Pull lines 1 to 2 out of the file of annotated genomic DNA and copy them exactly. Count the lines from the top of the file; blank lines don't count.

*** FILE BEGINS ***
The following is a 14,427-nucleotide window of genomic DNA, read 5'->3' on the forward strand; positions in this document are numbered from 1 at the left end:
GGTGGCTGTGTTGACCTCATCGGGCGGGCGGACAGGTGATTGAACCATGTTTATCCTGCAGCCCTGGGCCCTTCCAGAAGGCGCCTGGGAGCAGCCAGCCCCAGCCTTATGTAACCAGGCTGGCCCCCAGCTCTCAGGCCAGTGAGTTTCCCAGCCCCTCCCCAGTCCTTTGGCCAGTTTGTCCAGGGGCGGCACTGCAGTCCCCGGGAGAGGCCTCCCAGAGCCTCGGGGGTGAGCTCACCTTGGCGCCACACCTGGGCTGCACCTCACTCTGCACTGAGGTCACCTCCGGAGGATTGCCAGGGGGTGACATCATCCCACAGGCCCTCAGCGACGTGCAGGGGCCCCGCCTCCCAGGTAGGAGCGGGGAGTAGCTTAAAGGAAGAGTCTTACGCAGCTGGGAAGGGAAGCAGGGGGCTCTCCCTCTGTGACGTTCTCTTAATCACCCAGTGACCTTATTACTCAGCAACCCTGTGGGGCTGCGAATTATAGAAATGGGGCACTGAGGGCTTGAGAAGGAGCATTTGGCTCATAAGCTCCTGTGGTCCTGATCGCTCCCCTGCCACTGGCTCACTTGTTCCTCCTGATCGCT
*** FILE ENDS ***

The following is a 14,427-nucleotide window of genomic DNA, read 5'->3' on the forward strand; positions in this document are numbered from 1 at the left end:
GGTGGCTGTGTTGACCTCATCGGGCGGGCGGACAGGTGATTGAACCATGTTTATCCTGCAGCCCTGGGCCCTTCCAGAAGGCGCCTGGGAGCAGCCAGCCCCAGCCTTATGTAACCAGGCTGGCCCCCAGCTCTCAGGCCAGTGAGTTTCCCAGCCCCTCCCCAGTCCTTTGGCCAGTTTGTCCAGGGGCGGCACTGCAGTCCCCGGGAGAGGCCTCCCAGAGCCTCGGGGGTGAGCTCACCTTGGCGCCACACCTGGGCTGCACCTCACTCTGCACTGAGGTCACCTCCGGAGGATTGCCAGGGGGTGACATCATCCCACAGGCCCTCAGCGACGTGCAGGGGCCCCGCCTCCCAGGTAGGAGCGGGGAGTAGCTTAAAGGAAGAGTCTTACGCAGCTGGGAAGGGAAGCAGGGGGCTCTCCCTCTGTGACGTTCTCTTAATCACCCAGTGACCTTATTACTCAGCAACCCTGTGGGGCTGCGAATTATAGAAATGGGGCACTGAGGGCTTGAGAAGGAGCATTTGGCTCATAAGCTCCTGTGGTCCTGATCGCTCCCCTGCCACTGGCTCACTTGTTCCTCCTGATCGCT